The Electoral College, Now More Than Ever

David Harsanyi,

One must read to the end of The Washington Post’s editorial, “Abolish the electoral college,” before hitting on the real reason the Post’s editors want to upend the long-standing constitutional institution. “Mr. Trump’s election was a sad event for the nation,” notes the Post, “his reelection would have been a calamity.”

Maybe, maybe not. That’s a matter of partisan perspective. Those who are genuinely concerned about the future of American governance would be calling to strengthen institutions that provide political stability, not destroy them. But when your concerns about “American democracy” are really just a euphemism for partisan power grabs, you end up making lots of sloppy arguments.

Like so:

“It is alarming that a candidate came so close to winning while polling more than 5 million fewer votes than his opponent nationwide. The Electoral College, whatever virtues it may have had for the Founding Fathers, is no longer tenable for American democracy.”

The fact that the Electoral College doesn’t align with the “popular vote” isn’t alarming; it is the point. If the Electoral College synchronized with the outcome of the direct democratic national vote tally every election, it wouldn’t need to exist. It isn’t a loophole; it is a bulwark.

The Electoral College exists to diffuse the very thing the Post claims is most beneficial: the “overbearing majority,” as James Madison put it. If majoritarianism is truly always the best means of deciding an issue, then the Post would support a mere majority of states being able to overturn the First Amendment or decide abortion policy.

But if states still matter, then the Electoral College’s “virtues” are far stronger today, in an era when federalism is ignored and Americans are more likely to cluster in urban areas, than it was in the founding generation when Washington was largely powerless. It is one of the institutions that makes a “democracy” tenable in a truly diverse and sprawling nation.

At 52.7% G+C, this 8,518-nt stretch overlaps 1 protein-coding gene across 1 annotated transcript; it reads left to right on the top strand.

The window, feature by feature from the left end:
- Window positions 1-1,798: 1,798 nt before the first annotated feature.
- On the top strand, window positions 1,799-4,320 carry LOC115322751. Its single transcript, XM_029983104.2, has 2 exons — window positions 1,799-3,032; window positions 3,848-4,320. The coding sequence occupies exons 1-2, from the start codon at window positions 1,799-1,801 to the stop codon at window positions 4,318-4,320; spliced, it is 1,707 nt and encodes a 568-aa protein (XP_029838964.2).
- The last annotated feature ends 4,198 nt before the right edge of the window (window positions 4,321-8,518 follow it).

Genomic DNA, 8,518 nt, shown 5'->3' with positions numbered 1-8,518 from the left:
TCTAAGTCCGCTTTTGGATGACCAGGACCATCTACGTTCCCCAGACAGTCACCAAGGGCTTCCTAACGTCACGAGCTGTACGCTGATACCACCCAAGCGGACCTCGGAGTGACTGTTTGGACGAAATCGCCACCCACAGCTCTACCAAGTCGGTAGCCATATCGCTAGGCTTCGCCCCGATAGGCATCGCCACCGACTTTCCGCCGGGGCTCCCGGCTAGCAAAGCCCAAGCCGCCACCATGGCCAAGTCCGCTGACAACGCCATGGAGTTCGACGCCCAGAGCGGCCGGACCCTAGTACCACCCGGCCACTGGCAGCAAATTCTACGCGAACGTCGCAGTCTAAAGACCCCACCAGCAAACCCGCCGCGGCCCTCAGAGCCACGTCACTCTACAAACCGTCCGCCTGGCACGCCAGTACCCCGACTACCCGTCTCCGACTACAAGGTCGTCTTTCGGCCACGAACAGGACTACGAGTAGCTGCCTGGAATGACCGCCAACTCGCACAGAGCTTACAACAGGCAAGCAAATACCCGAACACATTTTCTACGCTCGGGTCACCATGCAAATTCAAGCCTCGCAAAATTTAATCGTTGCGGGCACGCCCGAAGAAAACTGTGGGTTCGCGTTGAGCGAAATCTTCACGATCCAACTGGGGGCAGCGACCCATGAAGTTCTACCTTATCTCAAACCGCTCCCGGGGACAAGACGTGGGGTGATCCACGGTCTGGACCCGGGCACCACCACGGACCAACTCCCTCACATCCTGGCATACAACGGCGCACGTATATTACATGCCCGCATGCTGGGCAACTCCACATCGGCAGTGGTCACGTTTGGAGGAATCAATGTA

On the most basic level, the Electoral College helps compel presidents to govern nationally rather than represent a handful of states. We saw it when Biden was forced to temper his positions on fracking and defunding the police because he had to appeal to those outside of urban areas. If he is to be successful, Biden must govern in ways that are popular to diverse cultural and geographical areas — such as North Carolina, Wisconsin and Arizona, and not just California and New York.

Running up the score in big states gives partisan activists fodder, but it is irrelevant. If Donald Trump ran for the national vote, he might well have won it by spending all his time in California and New York talking about things that matter to Californians and New Yorkers. The entire dynamics of elections would be different. Our election is geared toward winning states, not people.

It should also be noted that the system The Washington Post wants to nix has been the most stable in the world. A direct national poll would be a radical change, even by international standards. Most free nations don’t have democratic majority votes for their executives. Parliamentary systems, for example, are not national polls. Between 1935 and 2017, the majority of British voters backed the party that formed a government on only two occasions. Voters do not even cast a ballot directly for the prime minister. In 2019, Canadian prime minister Justin Trudeau “lost” the “popular vote.” By eliminating the Electoral College, we are far more likely to spark the creation of smaller parties that would keep presidents from gaining a majority.

Of historical interest: Vladimir Putin was elected through a direct national poll.

I will spend the rest of my life pointing out that presidents don’t “win” or “lose” the popular vote — because there is no “popular vote,” nor has there ever been one, nor does anyone compete for it. Just today, Reuters informed us, “Trump’s open defiance of Biden’s victory in both the popular vote and Electoral College appears to be affecting the public’s confidence in American democracy.” The entire statement, from “popular vote” to “American democracy,” makes me cringe. It’s this kind of coverage that allows The Washington Post and other critics of traditional constitutional governance to convince its audiences that presidents are winning elections even while really “losing” them. It bodes poorly for our future.

David Harsanyi is a senior writer at National Review and the author of the book “First Freedom: A Ride Through America’s Enduring History With the Gun.”